Race and Economic Well-Being in the United States

We construct a measure of consumption-equivalent welfare for Black and White Americans. Our statistic incorporates life expectancy, consumption, leisure, and inequality. Based on this incomplete list of factors, welfare for Black Americans was 43% of that for White Americans in 1984 and rose to 59% by 2019. Going back further in time (albeit with more limited data), the gap was even larger, with Black welfare equal to just 29% of White welfare in 1940. On the one hand, there has been remarkable progress for Black Americans: the level of their consumption-equivalent welfare increased by a factor of 26 between 1940 and 2019, when aggregate consumption per person rose a more modest 5-fold. On the other hand, despite this remarkable progress, the welfare gap in 2019 remains disconcertingly large. The gap appears even larger when we make rough attempts to incorporate omitted factors such as morbidity, incarceration, and unemployment.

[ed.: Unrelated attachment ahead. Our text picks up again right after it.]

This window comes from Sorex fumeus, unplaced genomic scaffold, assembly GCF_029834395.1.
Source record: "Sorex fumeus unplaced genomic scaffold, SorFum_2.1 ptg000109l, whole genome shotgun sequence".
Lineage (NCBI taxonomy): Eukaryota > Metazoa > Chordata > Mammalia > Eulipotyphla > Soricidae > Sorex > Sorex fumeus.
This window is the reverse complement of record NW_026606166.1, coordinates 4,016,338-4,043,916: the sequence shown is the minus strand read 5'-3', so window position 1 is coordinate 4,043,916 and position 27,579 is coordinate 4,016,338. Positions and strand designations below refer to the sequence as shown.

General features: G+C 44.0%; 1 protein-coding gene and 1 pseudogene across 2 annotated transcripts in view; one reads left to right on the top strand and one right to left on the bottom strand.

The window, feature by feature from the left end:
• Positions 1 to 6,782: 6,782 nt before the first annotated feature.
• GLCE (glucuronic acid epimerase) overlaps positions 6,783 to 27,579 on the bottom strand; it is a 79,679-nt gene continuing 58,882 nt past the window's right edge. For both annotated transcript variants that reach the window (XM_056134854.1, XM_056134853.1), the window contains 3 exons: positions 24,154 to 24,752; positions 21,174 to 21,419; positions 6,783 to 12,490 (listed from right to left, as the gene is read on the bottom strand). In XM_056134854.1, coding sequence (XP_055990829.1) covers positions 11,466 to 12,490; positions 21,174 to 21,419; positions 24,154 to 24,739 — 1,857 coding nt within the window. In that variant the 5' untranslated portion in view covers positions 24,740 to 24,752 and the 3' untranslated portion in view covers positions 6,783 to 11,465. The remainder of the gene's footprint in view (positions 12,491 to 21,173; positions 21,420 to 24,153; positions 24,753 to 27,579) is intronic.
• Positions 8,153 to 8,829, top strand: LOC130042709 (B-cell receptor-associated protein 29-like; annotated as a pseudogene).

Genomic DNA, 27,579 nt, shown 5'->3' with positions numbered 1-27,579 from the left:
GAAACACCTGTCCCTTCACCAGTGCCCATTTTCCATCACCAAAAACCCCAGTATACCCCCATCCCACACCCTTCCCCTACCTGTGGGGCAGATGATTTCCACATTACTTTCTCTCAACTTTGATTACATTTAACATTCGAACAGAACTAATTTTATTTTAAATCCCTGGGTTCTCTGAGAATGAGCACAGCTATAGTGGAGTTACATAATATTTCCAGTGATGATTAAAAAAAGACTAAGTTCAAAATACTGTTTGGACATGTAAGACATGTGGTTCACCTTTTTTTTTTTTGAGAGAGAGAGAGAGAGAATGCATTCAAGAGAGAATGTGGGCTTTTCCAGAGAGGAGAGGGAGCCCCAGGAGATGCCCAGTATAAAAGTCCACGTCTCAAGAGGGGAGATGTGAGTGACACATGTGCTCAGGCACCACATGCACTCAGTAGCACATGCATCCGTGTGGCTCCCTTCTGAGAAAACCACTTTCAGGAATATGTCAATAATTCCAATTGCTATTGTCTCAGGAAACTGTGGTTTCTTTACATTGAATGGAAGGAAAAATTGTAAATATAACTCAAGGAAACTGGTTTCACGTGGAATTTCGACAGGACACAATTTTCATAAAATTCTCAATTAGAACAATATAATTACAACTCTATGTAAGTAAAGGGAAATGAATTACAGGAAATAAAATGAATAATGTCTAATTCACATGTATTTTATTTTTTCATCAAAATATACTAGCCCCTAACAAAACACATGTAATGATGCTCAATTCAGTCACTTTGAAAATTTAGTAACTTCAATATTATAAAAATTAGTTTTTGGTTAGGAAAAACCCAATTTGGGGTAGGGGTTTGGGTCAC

With Chad Jones and Pete Klenow.

Jean-Félix Brouillette
Jean-Félix Brouillette
Assistant Professor of Economics

I am a Ph.D. candidate in economics at Stanford University.